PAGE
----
Lanxess expands design software with food module

LewaPlus calculates the treatment of sugar solutions in a practice-oriented way

Lewatit S 2568, Lewatit S 4268, Lewatit S 4328, Lewatit S 4468, Lewatit S 4528, Lewatit S 7468. Photo Lanxess
Lanxess has added functions for the food industry to its LewaPlus design software. The new module enables the dimensioning of ion exchange systems including a number of unique process configurations that can be achieved only with Lewatit types specially developed for food applications. The intuitive LewaPlus design software has been a comprehensive tool aiding in the planning and design of industrial water treatment systems with ion exchange and membrane systems for ten years. 
“Now we can also offer the advantages of the LewaPlus software, which is available in eleven languages and is utilized by users in 90 countries on six continents, to our customers in the food industry. This will enable users from this industry to design systems with even greater practice orientation and convenience,” said Dr Nadja Hermsdorf, Technical Marketing manager in the Liquid Purification Technologies (LPT) business unit at Lanxess.
As of now, the new module will be available for download. There will be no charge for using it nor for participating in a webinar series that Lanxess is already offering for training purposes.

Dimensioning of new systems for treating sugar solutions

In systems for treating sugar, the regeneration and rinsing steps needed for the operation of ion exchangers are very different. As a result, it becomes a challenge to develop a general rule for the most efficient way to regenerate an ion exchanger while making optimum use of capacity. With LewaPlus, design software for the industrial treatment of aqueous sugar solutions is available for the first time. The new module allows these individual steps to be designed in a specific way such that it is possible to calculate the quantities of water and chemicals actually needed.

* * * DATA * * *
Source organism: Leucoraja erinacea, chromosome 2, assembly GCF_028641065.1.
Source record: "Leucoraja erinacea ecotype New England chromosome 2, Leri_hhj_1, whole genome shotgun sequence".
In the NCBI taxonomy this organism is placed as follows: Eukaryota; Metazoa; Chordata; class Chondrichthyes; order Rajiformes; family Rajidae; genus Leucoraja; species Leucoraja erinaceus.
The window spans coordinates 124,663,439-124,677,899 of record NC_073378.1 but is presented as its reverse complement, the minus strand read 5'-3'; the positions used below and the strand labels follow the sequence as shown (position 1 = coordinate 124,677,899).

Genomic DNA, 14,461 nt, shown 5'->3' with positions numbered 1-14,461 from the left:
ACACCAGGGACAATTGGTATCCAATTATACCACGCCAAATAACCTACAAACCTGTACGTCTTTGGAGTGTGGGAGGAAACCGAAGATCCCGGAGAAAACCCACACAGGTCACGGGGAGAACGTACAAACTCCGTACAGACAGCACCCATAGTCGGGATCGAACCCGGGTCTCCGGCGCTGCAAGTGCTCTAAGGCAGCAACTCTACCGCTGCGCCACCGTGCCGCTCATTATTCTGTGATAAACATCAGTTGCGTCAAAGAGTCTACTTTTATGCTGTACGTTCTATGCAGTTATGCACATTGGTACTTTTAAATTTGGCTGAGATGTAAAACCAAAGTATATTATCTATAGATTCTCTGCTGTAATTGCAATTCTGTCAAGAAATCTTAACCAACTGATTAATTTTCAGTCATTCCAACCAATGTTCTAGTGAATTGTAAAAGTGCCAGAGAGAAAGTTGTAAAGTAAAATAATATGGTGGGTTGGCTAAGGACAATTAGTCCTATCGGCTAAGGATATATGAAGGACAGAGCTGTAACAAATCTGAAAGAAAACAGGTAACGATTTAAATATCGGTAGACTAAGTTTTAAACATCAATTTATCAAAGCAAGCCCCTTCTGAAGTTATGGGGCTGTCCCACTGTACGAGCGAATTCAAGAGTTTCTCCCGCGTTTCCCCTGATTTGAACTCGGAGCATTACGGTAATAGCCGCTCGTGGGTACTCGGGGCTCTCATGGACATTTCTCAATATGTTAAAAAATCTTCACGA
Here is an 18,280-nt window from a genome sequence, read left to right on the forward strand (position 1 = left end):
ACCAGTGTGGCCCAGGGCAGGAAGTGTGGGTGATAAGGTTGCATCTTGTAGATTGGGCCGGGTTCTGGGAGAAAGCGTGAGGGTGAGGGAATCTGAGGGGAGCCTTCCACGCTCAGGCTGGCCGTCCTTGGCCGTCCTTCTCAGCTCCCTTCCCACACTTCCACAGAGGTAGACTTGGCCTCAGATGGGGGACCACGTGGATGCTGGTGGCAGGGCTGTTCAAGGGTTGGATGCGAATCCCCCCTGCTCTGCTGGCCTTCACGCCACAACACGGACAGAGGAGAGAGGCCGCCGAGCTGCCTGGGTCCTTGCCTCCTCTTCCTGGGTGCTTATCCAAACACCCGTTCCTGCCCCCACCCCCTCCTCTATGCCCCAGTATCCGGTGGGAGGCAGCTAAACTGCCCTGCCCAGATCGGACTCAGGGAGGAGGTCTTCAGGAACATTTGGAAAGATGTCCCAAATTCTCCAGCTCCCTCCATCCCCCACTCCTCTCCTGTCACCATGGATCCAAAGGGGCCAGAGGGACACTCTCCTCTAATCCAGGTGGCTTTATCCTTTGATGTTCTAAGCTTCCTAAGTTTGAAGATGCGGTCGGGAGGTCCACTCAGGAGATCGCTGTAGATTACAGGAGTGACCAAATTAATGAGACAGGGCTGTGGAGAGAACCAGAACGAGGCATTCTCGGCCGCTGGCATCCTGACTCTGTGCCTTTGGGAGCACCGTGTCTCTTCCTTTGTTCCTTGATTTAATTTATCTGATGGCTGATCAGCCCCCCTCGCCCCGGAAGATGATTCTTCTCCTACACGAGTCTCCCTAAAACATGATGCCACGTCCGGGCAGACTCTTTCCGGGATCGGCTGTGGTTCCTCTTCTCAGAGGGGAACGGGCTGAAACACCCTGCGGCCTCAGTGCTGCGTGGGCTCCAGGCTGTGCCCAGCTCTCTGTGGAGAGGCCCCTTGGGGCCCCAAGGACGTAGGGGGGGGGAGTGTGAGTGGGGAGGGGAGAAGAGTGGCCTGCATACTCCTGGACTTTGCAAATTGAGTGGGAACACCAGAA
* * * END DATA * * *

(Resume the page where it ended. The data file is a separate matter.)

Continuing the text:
The sugar solutions are end products that arise from starch treatment, such as glucose, dextrose or HFS 42 and HFS 55 (high fructose syrup with a fructose concentration of 42% or 55% in the dry substance). “Consideration is already being given to expanding the module in the future. We are planning to facilitate system design for further products from the food industry. For example, these include gelatin, liquid sugar, thin sugar beet juice and really all components of food and drink that are treated using ion exchangers in order to significantly improve product quality,” announced Hermsdorf.


Costs at a glance

The cost calculation that is already available in LewaPlus for industrial water treatment with ion exchangers has also been incorporated in the new food module. It can be used to determine the investment and operating costs of a production system for treating sugar solutions. The investment costs include expenses for installing the system as well as procuring the ion exchange resins. The operating costs comprise expenditure on regeneration, water supply and wastewater disposal. A cost forecast helps users to estimate the expenses over the course of the system’s planned total service life (total cost of ownership, TCO).

Optimization of existing systems for treating sugar solutions

The new LewaPlus module also enables users to check the cost-effectiveness of existing sugar treatment systems. This means Lanxess is offering the first software solution that makes it possible to estimate the optimum use of ion exchangers for producing the best possible quality of sugar. Potential savings in the operating costs can also be identified. 
The properties of sugar solutions are subject to major fluctuations not only in terms of salt content and sugar composition, but also in relation to color, taste and smell. “With existing systems, we often find that the ion exchange capacity could be better utilized and that there is improvement potential in terms of water and chemical consumption in particular. Ultimately, sustainability considerations as well as reductions in operating costs, through reductions in waste, use of chemicals and water consumption, for example, are playing an increasingly important role,” said Hermsdorf.


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